Whale sharks, a threatened species that can grow as big as a bus, have become so wildly popular with tourists that scientists, environmentalists and even eco-tourism operators are calling for new limits on human contact.
The massive polka-dotted fish roam the world’s warm oceans as solitary creatures. But they occasionally gather in large groups, or aggregations, to feast on everything from plankton to fish eggs. As the aggregation sites have become known, tourists have flocked to them, with tour operators from Mexico to the Maldives selling opportunities to swim “with the world’s biggest shark.” The slow-moving whale sharks are filter-feeders and pose no danger to humans. They are found in all of the world’s temperate seas, though scientists are unsure how many exist, where they breed or where they give birth.
Where sharks meet to eat.
“Suddenly everyone has this on their bucket list,” said Brent Stewart, a scientist at San Diego’s Hubbs-SeaWorld Research Institute, who has studied whale sharks in half a dozen countries. “People are willing to pay money for this kind of eco-tourism, and now you see these unintended consequences. We have seen a frenzy in all these areas.”
In the Philippines, some boat captains have begun hand-feeding the big sharks to keep them nearby for paying tourists. That has horrified scientists, who fear it will interrupt the sharks’ migratory behavior. Some have signed a petition demanding the practice be banned, and Philippines fisheries officials recently began looking into the hand-feeding. In Kenya, some tour operators have proposed corralling the big sharks in fenced-off lagoons and hauling in paying tourists to swim with the trapped fish.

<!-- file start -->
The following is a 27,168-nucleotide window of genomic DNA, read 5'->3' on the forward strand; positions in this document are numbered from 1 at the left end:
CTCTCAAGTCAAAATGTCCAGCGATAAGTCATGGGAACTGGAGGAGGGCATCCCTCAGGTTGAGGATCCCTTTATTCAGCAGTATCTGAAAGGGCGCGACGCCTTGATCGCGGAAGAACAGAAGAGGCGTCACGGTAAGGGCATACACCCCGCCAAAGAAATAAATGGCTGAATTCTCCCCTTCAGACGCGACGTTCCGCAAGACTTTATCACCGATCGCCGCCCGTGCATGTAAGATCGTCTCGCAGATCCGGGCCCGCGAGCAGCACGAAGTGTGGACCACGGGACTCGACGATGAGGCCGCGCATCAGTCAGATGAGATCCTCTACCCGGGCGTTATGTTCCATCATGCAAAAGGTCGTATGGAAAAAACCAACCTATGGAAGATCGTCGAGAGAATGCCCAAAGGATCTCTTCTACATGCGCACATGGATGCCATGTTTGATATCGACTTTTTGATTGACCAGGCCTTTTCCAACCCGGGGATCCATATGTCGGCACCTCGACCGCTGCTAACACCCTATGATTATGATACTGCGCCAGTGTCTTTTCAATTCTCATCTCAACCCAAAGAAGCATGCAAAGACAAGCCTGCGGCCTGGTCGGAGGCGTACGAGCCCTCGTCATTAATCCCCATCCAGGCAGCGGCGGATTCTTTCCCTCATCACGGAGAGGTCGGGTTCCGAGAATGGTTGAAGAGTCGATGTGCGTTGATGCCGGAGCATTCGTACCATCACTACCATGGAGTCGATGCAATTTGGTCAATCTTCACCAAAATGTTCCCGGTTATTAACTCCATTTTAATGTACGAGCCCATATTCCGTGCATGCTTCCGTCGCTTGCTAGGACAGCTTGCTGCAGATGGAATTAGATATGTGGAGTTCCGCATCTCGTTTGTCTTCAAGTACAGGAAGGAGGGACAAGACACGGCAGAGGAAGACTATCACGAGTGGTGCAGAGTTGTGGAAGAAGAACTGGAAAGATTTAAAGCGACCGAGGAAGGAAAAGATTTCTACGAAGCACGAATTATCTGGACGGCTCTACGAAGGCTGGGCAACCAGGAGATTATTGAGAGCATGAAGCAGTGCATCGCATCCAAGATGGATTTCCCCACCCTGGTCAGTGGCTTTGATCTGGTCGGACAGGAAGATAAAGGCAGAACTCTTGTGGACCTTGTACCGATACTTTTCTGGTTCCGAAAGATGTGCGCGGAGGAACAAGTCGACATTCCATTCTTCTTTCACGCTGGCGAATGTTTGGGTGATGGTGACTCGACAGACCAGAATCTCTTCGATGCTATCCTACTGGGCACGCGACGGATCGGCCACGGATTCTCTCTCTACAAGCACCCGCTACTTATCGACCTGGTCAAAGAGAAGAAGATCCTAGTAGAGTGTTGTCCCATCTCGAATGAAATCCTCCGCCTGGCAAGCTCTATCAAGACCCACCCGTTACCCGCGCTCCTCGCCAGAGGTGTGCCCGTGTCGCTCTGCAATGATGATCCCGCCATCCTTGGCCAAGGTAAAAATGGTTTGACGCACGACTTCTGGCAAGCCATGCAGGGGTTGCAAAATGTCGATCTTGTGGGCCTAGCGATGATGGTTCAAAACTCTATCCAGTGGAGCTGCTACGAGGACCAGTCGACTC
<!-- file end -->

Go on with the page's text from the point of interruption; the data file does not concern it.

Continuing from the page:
Nowhere, perhaps, are the tourism-vs.-sharks problems more apparent that off Mexico’s Yucatan Peninsula, where one of the largest aggregations occurs. The site is near Cancun, one of the Caribbean’s top tourist sites. Millions of vacationers are within a 45-minute boat ride of the area of open ocean where, from May through September, the big sharks congregate by the hundreds near Isla Mujeres.
This gathering spot, or “afuera,” was little known until three years ago, when scientists and some tour operators discovered the site. Newspaper articles, television reports and YouTube videos broadcast the news. Tourists began arriving by the tens of thousands and a new eco-tourism industry was born.
There are now more than 200 permits for whale shark tour boats — most carry eight to 10 people — in the Cancun area, according to Mexican officials. Because the afuera (Spanish for “outside”) occurs outside national park boundaries, it is not always clear which government agency is responsible for the well-being of the animals. Complicating the problems are that dozens of boats without permits often join the fray.
The Mexican government has established rules about how many boats can approach a shark and how many swimmers can snorkel near the animal. But scientists say that when the sharks are few and the people are many, those rules often go out the window.